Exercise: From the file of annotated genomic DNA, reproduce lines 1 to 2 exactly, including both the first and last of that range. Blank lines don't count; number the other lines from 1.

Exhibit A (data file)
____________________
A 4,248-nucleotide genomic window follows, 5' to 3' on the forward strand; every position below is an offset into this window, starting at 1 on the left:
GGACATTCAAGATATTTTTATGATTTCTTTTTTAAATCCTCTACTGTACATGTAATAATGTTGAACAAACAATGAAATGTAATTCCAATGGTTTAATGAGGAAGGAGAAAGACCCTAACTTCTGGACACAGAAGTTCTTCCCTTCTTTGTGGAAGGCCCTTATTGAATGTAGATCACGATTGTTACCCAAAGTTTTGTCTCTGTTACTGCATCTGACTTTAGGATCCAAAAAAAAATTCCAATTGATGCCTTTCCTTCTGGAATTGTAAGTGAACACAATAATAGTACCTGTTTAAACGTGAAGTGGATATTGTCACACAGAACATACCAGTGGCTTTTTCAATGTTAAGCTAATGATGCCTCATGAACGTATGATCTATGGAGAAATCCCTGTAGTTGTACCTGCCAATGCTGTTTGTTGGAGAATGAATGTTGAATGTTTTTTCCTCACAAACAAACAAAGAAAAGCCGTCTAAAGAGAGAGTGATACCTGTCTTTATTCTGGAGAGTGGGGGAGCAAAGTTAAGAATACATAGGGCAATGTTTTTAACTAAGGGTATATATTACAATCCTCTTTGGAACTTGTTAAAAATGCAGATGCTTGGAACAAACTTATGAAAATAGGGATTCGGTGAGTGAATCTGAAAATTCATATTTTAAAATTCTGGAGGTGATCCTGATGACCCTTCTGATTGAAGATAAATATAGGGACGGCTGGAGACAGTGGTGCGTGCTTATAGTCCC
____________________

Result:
A 4,248-nucleotide genomic window follows, 5' to 3' on the forward strand; every position below is an offset into this window, starting at 1 on the left:
GGACATTCAAGATATTTTTATGATTTCTTTTTTAAATCCTCTACTGTACATGTAATAATGTTGAACAAACAATGAAATGTAATTCCAATGGTTTAATGAGGAAGGAGAAAGACCCTAACTTCTGGACACAGAAGTTCTTCCCTTCTTTGTGGAAGGCCCTTATTGAATGTAGATCACGATTGTTACCCAAAGTTTTGTCTCTGTTACTGCATCTGACTTTAGGATCCAAAAAAAAATTCCAATTGATGCCTTTCCTTCTGGAATTGTAAGTGAACACAATAATAGTACCTGTTTAAACGTGAAGTGGATATTGTCACACAGAACATACCAGTGGCTTTTTCAATGTTAAGCTAATGATGCCTCATGAACGTATGATCTATGGAGAAATCCCTGTAGTTGTACCTGCCAATGCTGTTTGTTGGAGAATGAATGTTGAATGTTTTTTCCTCACAAACAAACAAAGAAAAGCCGTCTAAAGAGAGAGTGATACCTGTCTTTATTCTGGAGAGTGGGGGAGCAAAGTTAAGAATACATAGGGCAATGTTTTTAACTAAGGGTATATATTACAATCCTCTTTGGAACTTGTTAAAAATGCAGATGCTTGGAACAAACTTATGAAAATAGGGATTCGGTGAGTGAATCTGAAAATTCATATTTTAAAATTCTGGAGGTGATCCTGATGACCCTTCTGATTGAAGATAAATATAGGGACGGCTGGAGACAGTGGTGCGTGCTTATAGTCCC